05 September 2011

Fake is out, natural is in

Breast augmentation is more popular than ever. Cape Town cosmetic surgeon, Dr Stuart Geldenhuys, talks about the trends, pros and cons of breast augmentation in the 21st century.


So, has it become passé to have a boob job? Actually, no, breast augmentation is more popular than ever. Cape Town cosmetic surgeon, Dr Stuart Geldenhuys, talks about the trends, pros and cons of breast augmentation in the 21st century.

According to the ASAPS (The American Society for Aesthetic Plastic Surgery) 2010 statistics on cosmetic surgery, there has been over 155% increase in the total number of cosmetic procedures since 1997 ( Surgical procedures increased by more than 71%, and nonsurgical procedures increased by 228%). The top cosmetic surgical procedure in 2010 in America was breast augmentation (318,123 procedures).

The difference between the old and the new is in the size and shape. Gone are the Pamela Anderson twins, and instead the catwalks and red carpets are filled with breasts that look like they were born that way – perfectly pert, but naturally rounded and but not too big.

Breast augmentation, also known as an augmentation mammaplasty, breast enlargement or colloquilly boob job, is the most commonly requested surgical procedure, with an extremely high overall satisfaction rate.

“Breast augmentation was about enlarging breasts – Shaping and proportion are now our priorities, and size is purely a consequence of these choices,” explains Geldenhuys.

“A patient needs a result that in twenty years will still be appropriate and look good – a natural result is proportional, has a gradual slope to the upper half of the breast, full rounded lower pole with focus and projection of the nipple aureola complex, noticeable cleavage with soft transitions between the breast and chest wall. Adequate tissue cover will ensure that neither the implant margins nor rippling will be visible and along with an appropriate sized implant will limit any long term breast tissue thinning or sagging.”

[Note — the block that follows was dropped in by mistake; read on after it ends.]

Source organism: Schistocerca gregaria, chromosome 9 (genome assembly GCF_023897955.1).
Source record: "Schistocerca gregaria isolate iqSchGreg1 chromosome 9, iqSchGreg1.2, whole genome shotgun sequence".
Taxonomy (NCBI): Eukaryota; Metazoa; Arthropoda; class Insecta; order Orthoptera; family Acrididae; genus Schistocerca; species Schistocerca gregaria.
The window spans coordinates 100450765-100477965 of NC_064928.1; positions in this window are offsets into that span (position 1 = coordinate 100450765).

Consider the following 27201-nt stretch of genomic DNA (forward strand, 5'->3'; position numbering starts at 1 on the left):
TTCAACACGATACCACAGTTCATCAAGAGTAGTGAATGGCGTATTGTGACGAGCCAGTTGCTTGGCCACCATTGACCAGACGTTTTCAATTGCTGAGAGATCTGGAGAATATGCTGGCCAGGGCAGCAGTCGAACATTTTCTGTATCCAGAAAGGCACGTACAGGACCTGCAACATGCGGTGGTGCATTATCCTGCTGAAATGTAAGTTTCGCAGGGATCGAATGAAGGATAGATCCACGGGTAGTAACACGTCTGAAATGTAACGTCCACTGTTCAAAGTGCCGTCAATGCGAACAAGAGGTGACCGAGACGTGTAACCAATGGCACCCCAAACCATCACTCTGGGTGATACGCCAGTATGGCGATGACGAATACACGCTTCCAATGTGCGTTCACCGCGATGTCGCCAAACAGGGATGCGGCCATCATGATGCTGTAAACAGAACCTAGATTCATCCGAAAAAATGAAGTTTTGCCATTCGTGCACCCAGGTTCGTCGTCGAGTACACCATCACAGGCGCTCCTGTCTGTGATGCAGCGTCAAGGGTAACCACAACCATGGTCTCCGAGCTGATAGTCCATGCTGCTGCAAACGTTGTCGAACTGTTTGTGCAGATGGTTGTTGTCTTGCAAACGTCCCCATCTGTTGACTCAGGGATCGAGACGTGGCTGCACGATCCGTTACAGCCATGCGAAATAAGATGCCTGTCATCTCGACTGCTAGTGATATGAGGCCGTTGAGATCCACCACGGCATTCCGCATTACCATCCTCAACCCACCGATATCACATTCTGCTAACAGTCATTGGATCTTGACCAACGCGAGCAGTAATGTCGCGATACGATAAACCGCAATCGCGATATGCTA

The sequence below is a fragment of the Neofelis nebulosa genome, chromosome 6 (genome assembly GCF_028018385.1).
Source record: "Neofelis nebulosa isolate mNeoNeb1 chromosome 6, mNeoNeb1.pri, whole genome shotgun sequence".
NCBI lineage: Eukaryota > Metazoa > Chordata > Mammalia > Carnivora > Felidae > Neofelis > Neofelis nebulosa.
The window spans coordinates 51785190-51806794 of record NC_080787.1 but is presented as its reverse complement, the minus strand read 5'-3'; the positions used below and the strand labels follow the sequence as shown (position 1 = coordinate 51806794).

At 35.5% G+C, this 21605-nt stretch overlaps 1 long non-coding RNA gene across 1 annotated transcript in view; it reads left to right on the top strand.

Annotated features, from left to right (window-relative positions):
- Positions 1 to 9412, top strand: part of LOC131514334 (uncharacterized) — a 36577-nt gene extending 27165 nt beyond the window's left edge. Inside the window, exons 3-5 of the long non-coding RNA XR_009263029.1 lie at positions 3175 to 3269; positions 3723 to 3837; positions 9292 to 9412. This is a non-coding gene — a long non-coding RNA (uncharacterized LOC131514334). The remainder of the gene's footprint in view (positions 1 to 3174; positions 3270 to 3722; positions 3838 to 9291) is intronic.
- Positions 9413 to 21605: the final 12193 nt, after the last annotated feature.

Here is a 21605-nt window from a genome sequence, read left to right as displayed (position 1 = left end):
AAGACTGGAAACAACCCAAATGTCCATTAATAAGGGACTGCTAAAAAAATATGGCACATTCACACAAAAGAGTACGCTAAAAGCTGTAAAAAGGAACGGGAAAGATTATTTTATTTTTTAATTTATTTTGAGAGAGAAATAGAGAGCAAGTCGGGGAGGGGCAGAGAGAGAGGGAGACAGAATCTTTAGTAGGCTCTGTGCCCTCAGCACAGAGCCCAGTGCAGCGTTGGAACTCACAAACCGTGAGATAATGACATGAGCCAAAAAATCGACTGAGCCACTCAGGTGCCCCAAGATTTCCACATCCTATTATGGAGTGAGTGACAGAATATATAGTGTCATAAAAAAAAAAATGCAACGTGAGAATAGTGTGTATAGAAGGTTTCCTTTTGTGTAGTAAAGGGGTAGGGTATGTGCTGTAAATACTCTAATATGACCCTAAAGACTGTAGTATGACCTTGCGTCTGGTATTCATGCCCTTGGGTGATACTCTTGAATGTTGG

Why are celebrities having their implants removed?

Dr Geldenhuys believes that in many instances, women who have implants removed or redone, may have made bad or uninformed choices - either having chosen breast implants disproportionately large in relation to their frames and which have caused breast tissue to thin reducing the soft tissue cover or stretching of the breasts with sagging or they have experienced capsular contracture or visible rippling.

“Breast augmentation techniques have become more sophisticated since the first implants were done – as the emphasis on long term outcome and breast stability is paramount prioritising adequate soft tissue cover, dual plane, sub-muscular pockets and the use of anatomical shaped implants are becoming more commonly performed to provide durable and natural results,” comments Geldenhuys.

Refinements in surgical and anaesthetic techniques along with major advances in breast implant technology have and will continue to impact favourably on the safety and reliability of the procedure.

The quality of silicone implants has significantly reduced the risk of leakage, rippling and capsular contracture.

Anatomical implants have been developed to create a more natural silhouette - a smooth, sloping upper breast pole without excessive roundness, and generous fullness of the lower pole providing nipple projection. In addition, anatomical implants come in a wide variety of heights, widths and projections allowing custom tailoring to a patient’s body proportions.